Before I came to Thailand I thought I had it all – inanimately speaking. I had a great place to live, a luxurious vehicle, nice furniture, tons of clothes & shoes (half of which I never actually wore) and money in the bank. I was a little high maintenance – not in the extreme sense, but I did like having nice things; more so because I paid for them and was proud to show what I had accomplished. The problem was these “things” were beginning to define who I was as a person.
Growing up with an American mindset we are taught from a young age to look a certain way, act a certain way, judge a certain way and find acceptance somehow. Most people gravitate to drugs, love, sex, moving away, addiction to social media, traveling, giving back to the community, working out, a specialized career, schooling – the list could go on and on. My happiness contained a small percentage of those things (minus the drugs). I lived in my little bubble, with my small group of friends, being in a continuous circle of debt, with a career I hated wishing I were anywhere else.
I needed a cleanse: emotionally, physically and mentally.
Dropping everything and coming to Thailand – a country somewhat developed, but roughly 5-7 years behind the US in terms of financial status, was a dramatic change to the lives we lived back home.
This experience has humbled me in the best way possible.
I have constructed a few things in which before I COULD NOT LIVE without prior to traveling, but have come to find that life goes on.
- A constant connection to wifi or tv. Out here, you may get wifi or you may not. So the need to be glued to my phone 24/7 has faded dramatically. Instead of being socially glued, I have become social.
- Bathrooms – here they are pretty limited especially in public places. Guys – can essentially go anywhere….but for us ladies, some places make you pay, some places have no TP, some places have “squatters” – where you literally squat down to do your business and spray yourself clean with a hose, then use a bucket of water to pour over it…talk about a WTF moment.
- Bathtubs – not here.
- A variety of weather: you either get hot or HOT.
- A gym membership – they have gyms, if you can over look the stench of body odor and decay.
- The need of a vehicle – you definitely dont want to be driving anything large out here…a scooter seems silly, but they are quick, efficient and fun!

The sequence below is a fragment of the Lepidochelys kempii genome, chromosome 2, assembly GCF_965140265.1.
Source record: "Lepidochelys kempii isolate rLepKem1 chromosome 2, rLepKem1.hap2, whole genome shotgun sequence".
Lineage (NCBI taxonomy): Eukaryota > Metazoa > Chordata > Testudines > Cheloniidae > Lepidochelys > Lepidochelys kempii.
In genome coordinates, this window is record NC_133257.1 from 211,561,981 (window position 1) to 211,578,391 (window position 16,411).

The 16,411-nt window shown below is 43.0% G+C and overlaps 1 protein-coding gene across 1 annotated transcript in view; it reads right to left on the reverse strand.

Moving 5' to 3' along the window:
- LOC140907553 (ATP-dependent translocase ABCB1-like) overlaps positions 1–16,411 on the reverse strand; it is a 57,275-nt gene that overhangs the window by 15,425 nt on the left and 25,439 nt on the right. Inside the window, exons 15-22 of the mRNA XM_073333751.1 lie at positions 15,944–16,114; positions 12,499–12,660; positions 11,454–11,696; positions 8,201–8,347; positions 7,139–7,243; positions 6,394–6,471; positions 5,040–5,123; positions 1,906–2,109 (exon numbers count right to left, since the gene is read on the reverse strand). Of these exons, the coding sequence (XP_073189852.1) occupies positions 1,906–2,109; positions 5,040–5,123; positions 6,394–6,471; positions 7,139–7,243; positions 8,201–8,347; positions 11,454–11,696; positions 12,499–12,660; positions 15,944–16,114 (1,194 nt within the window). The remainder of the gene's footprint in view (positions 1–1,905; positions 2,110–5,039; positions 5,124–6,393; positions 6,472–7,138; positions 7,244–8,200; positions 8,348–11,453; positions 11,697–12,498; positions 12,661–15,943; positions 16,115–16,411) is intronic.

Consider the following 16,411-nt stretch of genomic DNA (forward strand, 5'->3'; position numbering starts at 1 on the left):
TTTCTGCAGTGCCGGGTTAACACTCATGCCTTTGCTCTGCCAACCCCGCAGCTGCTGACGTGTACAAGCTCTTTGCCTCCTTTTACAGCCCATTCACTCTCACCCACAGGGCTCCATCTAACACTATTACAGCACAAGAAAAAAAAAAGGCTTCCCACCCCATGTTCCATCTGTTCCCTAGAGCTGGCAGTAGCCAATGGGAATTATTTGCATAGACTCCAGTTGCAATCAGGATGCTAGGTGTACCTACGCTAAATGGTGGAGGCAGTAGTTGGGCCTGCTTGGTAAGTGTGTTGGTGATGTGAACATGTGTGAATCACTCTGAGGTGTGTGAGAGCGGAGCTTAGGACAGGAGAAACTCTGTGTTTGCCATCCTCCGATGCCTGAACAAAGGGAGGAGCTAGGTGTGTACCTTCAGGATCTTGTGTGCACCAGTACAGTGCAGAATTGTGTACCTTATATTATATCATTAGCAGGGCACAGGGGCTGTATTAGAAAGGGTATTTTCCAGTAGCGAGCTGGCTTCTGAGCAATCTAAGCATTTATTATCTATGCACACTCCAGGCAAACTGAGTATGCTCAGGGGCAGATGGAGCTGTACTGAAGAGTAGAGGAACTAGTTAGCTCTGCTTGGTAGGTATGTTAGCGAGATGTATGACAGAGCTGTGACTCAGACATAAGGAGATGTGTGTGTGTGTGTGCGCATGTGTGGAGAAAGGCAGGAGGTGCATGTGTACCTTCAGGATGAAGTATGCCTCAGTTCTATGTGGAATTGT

- Fast food – forget it, you either get McDonalds or KFC…yuck.
Some things that I learned while being here:
All the things listed above are things I took for granted at home, but dont really need to have. Not to mention the lack of fast food out here has helped with weight loss. So that is a huge plus!!!
People here embrace each other for who they are, not for what they own.
No one cares what you wear – hell I have seen extremely large men wearing tiny speedos and not one person bats and eye.
No one cares about the type of car you drive, the size of your phone, your weight, brand names, sexual preferences, career choices – sometimes ignorance is bliss.
They dont care because they have never lived in a country that judges or instills unrealistic values.
Thai’s embrace new friendships and offer so much love towards each other, it would make your heart explode.
There are no hate crimes here, people dont steal from their neighbors, they dont burn flags out of hate for different beliefs nor do they create chaos when one religion is vastly different than the other….NO ONE GIVES A SHIT. I love that about this country.
Being touchy-feely is acceptable here.
Most people touch each other in some type of endearing way: whether its putting their arms around each other, walking arm in arm, patting each other, sitting close, laying across each other, hugging…
All things that would be deemed “gay behavior” or “inappropriate behavior” in American schools or in general.
An adult can actually hug a child without being accused of some outrageous charge or students can show love without being criticized or bullied about their sexual orientation.
Being in Thailand and witnessing all of this has allowed me to chisel away the judgements I have acquired over the years. I no longer look at people and immediately notice what they are wearing, how they physically look, or their mannerisms. Instead, I notice the smiles they wear and how they treat others.
I perceive life a little differently now.
I’ve grown emotionally because I’m aware of how fortunate my life has been in comparison to the people here. South Asia has so many undereducated people that get overlooked because they dont know any other way of life.
I’ve grown mentally because I left the only life I ever knew to experience being in someone else’s shoes. It not only humbles your soul, but you learn so much more about yourself than you thought possible.
I’ve grown physically because I’ve been able to shed the weight of the only world I ever knew and gained insight on appreciating natural beauty versus material possessions.
Traveling definitely enlightens you; mostly because you learn the difference between beauty in things and beauty in people.
Until next time.